AMPHIBIAWEB
Dermophis mexicanus
Mexican Caecilian
family: Dermophiidae

© 2014 Dr. Joachim Nerz (1 of 15)

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Conservation Status (definitions)
IUCN (Red List) Status Vulnerable (VU)
See IUCN account.
CITES No CITES Listing
Other International Status None
National Status None
Regional Status None

   

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Description
Adults are large for caecilians (up to 600 mm total length for Guatemalan specimens from the Pacific versant) and relatively stout-bodied (Savage and Wake 2001). Dorsal coloration is dark gray, with a pale venter as well as pale jaw and tentacle markings (Wake 2003). Body annuli (94-112 primary folds and 35-88 secondary folds) are numerous. Annuli are also darkly pigmented ventrally, in sharp contrast to the pale venter (Savage and Wake 2001). The tentacle is located roughly halfway between the eye and nostril, with the tentacular foramen present in the anterior margin of the maxillary bone (Savage and Wake 2001). The orbit is not roofed over by squamosal bone (Savage and Wake 2001). Teeth are present in a single row on the lower jaw, since splenial teeth are lacking (Savage and Wake 2001).

Distribution and Habitat

Country distribution from AmphibiaWeb's database: El Salvador, Guatemala, Honduras, Mexico, Nicaragua

View distribution map using BerkeleyMapper.
This species occurs in Mexico, from the lowlands and mountains of Guerrero on the Pacific versant and Veracruz on the Atlantic versant, southward to northern Panama. It is generally fossorial but is also found on the surface in leaf litter. It prefers to make burrows in moist, friable soil but is able to make use of a diversity of soil types (Wake 1980).

Life History, Abundance, Activity, and Special Behaviors
Dermophis mexicanus spends much of its time in burrows in moist, loose soil (Wake 2003). However, it also forages on the surface, often emerging at dusk if there is a light rain (Wake 2003). D. mexicanus is a sit-and-wait predator with a diet composed of soil or leaf-litter invertebrates (e.g., earthworms, termites, orthopteran instars) and perhaps occasional vertebrates (smaller lizards and baby mice, depending on the size of the individual caecilian) (Wake 2003). Feeding mechanics have been studied (e.g., Bemis et al. 1983).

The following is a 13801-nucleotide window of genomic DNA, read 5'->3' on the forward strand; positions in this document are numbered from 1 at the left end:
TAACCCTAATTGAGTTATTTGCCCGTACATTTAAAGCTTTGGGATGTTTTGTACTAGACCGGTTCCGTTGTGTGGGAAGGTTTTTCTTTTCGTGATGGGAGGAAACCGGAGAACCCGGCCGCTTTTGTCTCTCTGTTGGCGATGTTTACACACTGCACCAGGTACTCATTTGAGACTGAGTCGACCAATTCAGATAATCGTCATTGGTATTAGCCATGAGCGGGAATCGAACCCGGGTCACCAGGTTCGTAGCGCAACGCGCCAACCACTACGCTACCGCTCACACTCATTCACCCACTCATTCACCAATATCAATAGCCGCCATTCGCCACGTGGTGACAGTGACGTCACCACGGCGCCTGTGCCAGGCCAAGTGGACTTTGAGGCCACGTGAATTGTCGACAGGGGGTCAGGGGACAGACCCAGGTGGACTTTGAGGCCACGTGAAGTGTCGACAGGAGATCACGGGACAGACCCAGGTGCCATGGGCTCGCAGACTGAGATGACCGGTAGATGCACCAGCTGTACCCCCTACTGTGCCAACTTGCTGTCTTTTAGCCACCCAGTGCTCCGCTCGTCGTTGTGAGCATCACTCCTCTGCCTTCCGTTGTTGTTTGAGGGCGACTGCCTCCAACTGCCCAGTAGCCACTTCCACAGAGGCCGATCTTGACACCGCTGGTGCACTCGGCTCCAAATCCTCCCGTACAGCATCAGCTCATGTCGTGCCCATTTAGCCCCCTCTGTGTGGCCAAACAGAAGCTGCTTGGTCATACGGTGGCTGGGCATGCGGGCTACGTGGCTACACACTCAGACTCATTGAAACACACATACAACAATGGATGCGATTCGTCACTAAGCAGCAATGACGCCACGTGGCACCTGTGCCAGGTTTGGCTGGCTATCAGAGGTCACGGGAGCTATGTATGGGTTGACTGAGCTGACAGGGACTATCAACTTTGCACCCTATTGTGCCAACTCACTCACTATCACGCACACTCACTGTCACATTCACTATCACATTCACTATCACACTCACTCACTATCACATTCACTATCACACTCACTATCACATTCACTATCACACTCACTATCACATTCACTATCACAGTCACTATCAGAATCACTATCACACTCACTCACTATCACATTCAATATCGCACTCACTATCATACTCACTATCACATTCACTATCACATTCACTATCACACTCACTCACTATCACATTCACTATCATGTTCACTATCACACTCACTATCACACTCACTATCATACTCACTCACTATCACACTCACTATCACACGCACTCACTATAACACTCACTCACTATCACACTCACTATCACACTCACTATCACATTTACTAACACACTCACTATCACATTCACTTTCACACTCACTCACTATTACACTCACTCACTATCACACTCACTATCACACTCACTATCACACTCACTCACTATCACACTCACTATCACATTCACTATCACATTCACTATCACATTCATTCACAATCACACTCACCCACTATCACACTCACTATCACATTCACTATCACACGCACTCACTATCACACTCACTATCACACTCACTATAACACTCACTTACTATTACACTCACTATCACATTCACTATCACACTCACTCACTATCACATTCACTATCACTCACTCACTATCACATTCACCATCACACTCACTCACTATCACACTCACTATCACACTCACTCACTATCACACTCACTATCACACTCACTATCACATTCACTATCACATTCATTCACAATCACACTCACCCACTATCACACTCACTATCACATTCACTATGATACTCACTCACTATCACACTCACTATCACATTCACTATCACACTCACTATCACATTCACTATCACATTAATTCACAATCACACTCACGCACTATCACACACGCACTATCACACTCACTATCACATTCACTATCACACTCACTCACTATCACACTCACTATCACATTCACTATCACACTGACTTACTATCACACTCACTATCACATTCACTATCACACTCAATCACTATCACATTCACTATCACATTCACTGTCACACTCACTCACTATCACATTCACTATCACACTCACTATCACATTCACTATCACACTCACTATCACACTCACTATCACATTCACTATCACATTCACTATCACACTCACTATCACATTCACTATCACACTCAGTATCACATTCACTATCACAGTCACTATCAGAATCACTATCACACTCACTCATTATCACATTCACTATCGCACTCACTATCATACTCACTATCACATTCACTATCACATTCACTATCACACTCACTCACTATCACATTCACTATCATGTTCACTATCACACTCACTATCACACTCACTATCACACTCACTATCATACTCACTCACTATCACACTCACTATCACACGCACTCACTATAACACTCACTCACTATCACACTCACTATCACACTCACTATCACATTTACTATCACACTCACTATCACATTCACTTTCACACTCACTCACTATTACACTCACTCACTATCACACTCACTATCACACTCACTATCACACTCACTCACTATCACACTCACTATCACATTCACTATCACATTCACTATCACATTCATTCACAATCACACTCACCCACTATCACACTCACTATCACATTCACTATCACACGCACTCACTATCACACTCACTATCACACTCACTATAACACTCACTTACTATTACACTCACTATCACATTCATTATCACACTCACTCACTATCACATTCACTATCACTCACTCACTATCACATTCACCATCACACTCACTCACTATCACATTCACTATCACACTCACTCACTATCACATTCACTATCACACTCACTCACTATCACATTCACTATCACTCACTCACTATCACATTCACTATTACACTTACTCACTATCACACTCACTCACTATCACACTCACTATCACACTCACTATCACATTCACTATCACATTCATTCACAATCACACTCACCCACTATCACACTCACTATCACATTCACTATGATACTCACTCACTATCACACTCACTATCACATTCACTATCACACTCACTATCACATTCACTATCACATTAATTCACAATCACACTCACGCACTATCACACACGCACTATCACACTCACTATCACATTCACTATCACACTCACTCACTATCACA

D. mexicanus constructs its own burrow (Wake 2003). Modes of locomotion include internal concertina motion and lateral undulation (Summers and O'Reilly 1997).

Sexual maturity occurs at two to three years of age. How mates are attracted and whether they undergo courtship is not known. As is the case for all caecilians, Dermophis mexicanus has internal fertilization, with the male extruding the rear part of the cloaca into the female's cloaca to transfer sperm. Although males can produce sperm nearly year-round (11 months; Wake 1995), females in a given population show synchronous development of embryos in the oviduct, implying that there is a short and synchronized breeding period but no sperm storage. Embryos are small (2 mm in diameter) and feed on the egg yolk supply for only about three months of gestation before the yolk supply is exhausted. At that point the mother makes a nutritious secretion from internal oviduct glands. Fetal caecilians move around within the oviduct and have specialized dentition with which they scrape the oviduct skin in order to stimulate and ingest the mother's nutritive secretion. The dentition is shed at birth and a quite different adult dentition is rapidly acquired within a few days. Fetuses also have elaborate tri-branchiate gills (Wake 2003).